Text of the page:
Affirming Strong Consumer Protections
Noting the rise of big data and the Internet of Things that will yield "transformative benefits to people" as well as raise important questions about privacy, Clinton's campaign site says her approach to privacy "will affirm strong consumer protection values through effective regulatory enforcement in an adaptive manner, encouraging high standards in industry without stifling innovation." But the statement doesn't provide details on what is effective regulatory enforcement in an adaptive manner or how to do so without stifling innovation.
Clinton's website says she supports expanded investment in cybersecurity technologies, as well as public-private collaboration on cybersecurity innovation, responsible information sharing on cyberthreats and accelerated adoption of best practices such as the National Institute of Standards and Technology cybersecurity framework. To ensure a coherent strategy across federal agencies, the campaign site says she'd build on the Obama administration's Cybersecurity National Action Plan, especially the empowerment of a federal Chief Information Security Officer, the modernization of federal IT and upgrades to governmentwide cybersecurity (see Obama Creating Federal CISO Post).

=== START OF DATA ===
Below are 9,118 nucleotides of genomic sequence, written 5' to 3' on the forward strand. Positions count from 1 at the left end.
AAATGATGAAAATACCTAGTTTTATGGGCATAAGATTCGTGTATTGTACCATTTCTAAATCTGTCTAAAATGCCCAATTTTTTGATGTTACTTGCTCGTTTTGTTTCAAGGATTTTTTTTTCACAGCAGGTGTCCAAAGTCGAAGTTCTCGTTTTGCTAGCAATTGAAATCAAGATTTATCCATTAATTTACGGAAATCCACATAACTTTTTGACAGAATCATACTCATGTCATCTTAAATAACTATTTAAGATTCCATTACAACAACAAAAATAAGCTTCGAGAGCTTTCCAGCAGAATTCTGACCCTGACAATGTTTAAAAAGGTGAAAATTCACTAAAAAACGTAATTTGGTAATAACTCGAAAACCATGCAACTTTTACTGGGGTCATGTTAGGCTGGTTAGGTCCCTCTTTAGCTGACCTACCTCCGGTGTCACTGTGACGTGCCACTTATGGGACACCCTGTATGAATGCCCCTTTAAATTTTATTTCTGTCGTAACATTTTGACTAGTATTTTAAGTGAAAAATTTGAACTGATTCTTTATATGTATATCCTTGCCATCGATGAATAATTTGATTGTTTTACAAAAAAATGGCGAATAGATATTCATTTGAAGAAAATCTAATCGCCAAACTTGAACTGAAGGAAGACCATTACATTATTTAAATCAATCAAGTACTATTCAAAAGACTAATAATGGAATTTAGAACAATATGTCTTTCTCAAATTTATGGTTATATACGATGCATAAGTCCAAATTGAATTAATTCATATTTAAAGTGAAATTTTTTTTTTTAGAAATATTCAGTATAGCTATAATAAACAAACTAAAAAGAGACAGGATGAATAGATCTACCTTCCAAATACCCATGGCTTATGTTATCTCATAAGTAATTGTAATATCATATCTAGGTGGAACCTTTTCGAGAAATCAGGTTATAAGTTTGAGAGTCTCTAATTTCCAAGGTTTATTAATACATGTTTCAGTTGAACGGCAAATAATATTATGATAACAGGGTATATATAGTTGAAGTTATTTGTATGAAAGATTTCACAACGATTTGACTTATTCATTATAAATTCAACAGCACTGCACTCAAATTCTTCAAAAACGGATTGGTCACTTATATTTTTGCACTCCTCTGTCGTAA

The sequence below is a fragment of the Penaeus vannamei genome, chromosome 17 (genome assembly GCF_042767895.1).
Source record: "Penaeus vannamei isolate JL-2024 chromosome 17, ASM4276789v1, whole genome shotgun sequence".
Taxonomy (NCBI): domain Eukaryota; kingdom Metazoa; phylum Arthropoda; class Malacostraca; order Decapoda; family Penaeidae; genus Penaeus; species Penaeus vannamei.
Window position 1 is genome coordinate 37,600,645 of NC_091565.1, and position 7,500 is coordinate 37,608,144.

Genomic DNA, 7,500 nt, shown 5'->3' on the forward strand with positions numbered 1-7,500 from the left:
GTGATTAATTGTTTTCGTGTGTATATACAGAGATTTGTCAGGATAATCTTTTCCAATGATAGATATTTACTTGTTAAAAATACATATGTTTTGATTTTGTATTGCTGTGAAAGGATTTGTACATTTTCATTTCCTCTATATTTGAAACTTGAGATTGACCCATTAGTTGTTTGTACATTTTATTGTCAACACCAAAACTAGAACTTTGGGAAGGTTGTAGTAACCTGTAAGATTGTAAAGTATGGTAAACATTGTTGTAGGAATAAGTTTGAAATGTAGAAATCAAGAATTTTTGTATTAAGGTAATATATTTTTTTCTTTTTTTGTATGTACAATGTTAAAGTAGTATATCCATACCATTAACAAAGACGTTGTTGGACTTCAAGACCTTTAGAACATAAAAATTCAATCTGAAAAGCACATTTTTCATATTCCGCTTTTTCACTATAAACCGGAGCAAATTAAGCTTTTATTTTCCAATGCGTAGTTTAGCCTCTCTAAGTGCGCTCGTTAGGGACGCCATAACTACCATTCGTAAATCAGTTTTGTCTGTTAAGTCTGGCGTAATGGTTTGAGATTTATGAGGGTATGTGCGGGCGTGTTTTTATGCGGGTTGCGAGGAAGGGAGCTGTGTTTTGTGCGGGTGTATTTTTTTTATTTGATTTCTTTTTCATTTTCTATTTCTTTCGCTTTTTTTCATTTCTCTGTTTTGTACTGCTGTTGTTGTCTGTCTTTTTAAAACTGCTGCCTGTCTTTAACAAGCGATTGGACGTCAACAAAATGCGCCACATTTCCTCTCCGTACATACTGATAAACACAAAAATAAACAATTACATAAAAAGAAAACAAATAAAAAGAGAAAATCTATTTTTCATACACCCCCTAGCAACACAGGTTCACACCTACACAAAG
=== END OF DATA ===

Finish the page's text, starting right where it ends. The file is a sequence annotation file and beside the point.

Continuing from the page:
"What I saw was anodyne: information sharing, strengthening federal cybersecurity, balancing privacy with law enforcement, etc.," Libicki says of the Clinton cybersecurity plan. "There's nothing on bolstering the security of private enterprises, notably, no regulation to that effect."
Silence on Email Server Ruckus
Absent from the website statement and the platform is any mention of Clinton's use of private email servers as secretary of state, which FBI Director James Comey and the State Department inspector general contend exposed classified information to hackers, though no proof exists that her computers were breached (see Debating Hillary's Email Server: The Missing Element).
Clinton's actions in that matter demonstrated, at the very least, her ignorance of common cybersecurity practices. Let's hope Clinton learned a valuable lesson about IT security from the email server fiasco.